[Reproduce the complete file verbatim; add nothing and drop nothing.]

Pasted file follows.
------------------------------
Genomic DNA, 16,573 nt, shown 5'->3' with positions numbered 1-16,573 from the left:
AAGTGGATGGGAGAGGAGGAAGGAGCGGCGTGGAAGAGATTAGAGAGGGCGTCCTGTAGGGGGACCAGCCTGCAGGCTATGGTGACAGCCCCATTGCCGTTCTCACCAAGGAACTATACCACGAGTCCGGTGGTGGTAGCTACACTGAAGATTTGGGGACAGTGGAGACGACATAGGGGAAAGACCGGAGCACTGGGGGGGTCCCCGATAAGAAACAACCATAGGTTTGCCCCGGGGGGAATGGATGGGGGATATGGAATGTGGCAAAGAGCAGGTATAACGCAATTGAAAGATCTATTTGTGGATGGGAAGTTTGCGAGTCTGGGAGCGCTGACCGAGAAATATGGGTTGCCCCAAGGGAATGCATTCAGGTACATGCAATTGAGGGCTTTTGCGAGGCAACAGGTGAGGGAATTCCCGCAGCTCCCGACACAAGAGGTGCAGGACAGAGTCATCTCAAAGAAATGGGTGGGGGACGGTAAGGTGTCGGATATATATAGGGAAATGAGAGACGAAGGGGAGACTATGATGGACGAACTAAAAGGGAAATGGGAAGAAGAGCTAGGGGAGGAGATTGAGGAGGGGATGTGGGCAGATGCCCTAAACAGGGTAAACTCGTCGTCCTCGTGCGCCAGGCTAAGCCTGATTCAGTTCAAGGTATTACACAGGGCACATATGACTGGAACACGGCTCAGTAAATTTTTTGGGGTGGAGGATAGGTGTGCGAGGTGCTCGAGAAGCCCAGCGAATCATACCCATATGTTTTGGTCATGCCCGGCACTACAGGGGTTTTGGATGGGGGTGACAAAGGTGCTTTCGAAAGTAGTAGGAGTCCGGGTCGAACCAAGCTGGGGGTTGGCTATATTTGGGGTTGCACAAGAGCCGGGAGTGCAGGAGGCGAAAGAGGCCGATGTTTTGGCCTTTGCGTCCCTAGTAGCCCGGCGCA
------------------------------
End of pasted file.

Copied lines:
Genomic DNA, 16,573 nt, shown 5'->3' with positions numbered 1-16,573 from the left:
AAGTGGATGGGAGAGGAGGAAGGAGCGGCGTGGAAGAGATTAGAGAGGGCGTCCTGTAGGGGGACCAGCCTGCAGGCTATGGTGACAGCCCCATTGCCGTTCTCACCAAGGAACTATACCACGAGTCCGGTGGTGGTAGCTACACTGAAGATTTGGGGACAGTGGAGACGACATAGGGGAAAGACCGGAGCACTGGGGGGGTCCCCGATAAGAAACAACCATAGGTTTGCCCCGGGGGGAATGGATGGGGGATATGGAATGTGGCAAAGAGCAGGTATAACGCAATTGAAAGATCTATTTGTGGATGGGAAGTTTGCGAGTCTGGGAGCGCTGACCGAGAAATATGGGTTGCCCCAAGGGAATGCATTCAGGTACATGCAATTGAGGGCTTTTGCGAGGCAACAGGTGAGGGAATTCCCGCAGCTCCCGACACAAGAGGTGCAGGACAGAGTCATCTCAAAGAAATGGGTGGGGGACGGTAAGGTGTCGGATATATATAGGGAAATGAGAGACGAAGGGGAGACTATGATGGACGAACTAAAAGGGAAATGGGAAGAAGAGCTAGGGGAGGAGATTGAGGAGGGGATGTGGGCAGATGCCCTAAACAGGGTAAACTCGTCGTCCTCGTGCGCCAGGCTAAGCCTGATTCAGTTCAAGGTATTACACAGGGCACATATGACTGGAACACGGCTCAGTAAATTTTTTGGGGTGGAGGATAGGTGTGCGAGGTGCTCGAGAAGCCCAGCGAATCATACCCATATGTTTTGGTCATGCCCGGCACTACAGGGGTTTTGGATGGGGGTGACAAAGGTGCTTTCGAAAGTAGTAGGAGTCCGGGTCGAACCAAGCTGGGGGTTGGCTATATTTGGGGTTGCACAAGAGCCGGGAGTGCAGGAGGCGAAAGAGGCCGATGTTTTGGCCTTTGCGTCCCTAGTAGCCCGGCGCA